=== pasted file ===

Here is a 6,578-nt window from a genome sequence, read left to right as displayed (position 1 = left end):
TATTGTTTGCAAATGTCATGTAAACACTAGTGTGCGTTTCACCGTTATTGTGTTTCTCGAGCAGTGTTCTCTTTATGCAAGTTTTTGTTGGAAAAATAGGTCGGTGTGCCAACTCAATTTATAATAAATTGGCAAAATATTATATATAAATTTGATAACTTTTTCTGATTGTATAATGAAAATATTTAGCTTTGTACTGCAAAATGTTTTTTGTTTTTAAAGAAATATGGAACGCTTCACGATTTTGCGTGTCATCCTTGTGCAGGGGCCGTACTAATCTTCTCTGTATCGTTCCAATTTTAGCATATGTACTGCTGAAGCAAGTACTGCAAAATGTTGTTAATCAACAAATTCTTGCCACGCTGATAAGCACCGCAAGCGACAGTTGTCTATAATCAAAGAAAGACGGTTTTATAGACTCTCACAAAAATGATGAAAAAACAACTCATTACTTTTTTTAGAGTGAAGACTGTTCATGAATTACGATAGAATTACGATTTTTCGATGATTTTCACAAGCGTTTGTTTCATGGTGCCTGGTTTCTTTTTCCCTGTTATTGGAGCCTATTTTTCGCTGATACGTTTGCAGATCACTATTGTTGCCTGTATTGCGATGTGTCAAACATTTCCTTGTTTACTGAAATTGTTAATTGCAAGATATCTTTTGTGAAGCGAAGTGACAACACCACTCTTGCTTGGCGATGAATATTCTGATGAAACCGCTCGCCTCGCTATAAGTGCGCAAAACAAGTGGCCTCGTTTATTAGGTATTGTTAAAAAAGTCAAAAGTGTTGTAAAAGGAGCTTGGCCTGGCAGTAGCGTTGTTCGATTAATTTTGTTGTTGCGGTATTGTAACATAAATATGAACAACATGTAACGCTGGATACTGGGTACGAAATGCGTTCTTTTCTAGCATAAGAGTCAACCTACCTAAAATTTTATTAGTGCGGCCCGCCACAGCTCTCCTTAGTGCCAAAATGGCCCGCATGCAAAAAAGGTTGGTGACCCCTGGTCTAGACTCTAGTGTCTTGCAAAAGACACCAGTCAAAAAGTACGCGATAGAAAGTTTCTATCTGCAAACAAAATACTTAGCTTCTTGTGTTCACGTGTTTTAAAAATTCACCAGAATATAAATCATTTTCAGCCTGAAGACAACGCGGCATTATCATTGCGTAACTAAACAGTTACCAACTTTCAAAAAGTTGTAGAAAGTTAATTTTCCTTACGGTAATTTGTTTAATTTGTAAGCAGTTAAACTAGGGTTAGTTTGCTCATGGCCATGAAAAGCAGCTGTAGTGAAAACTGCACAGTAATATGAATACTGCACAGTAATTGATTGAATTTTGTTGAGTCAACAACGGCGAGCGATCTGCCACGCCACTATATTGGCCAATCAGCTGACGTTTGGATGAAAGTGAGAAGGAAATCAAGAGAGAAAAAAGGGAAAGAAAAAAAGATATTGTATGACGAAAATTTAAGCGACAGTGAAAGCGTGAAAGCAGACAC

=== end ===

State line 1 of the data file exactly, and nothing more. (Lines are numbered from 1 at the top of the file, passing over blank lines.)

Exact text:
Here is a 6,578-nt window from a genome sequence, read left to right as displayed (position 1 = left end):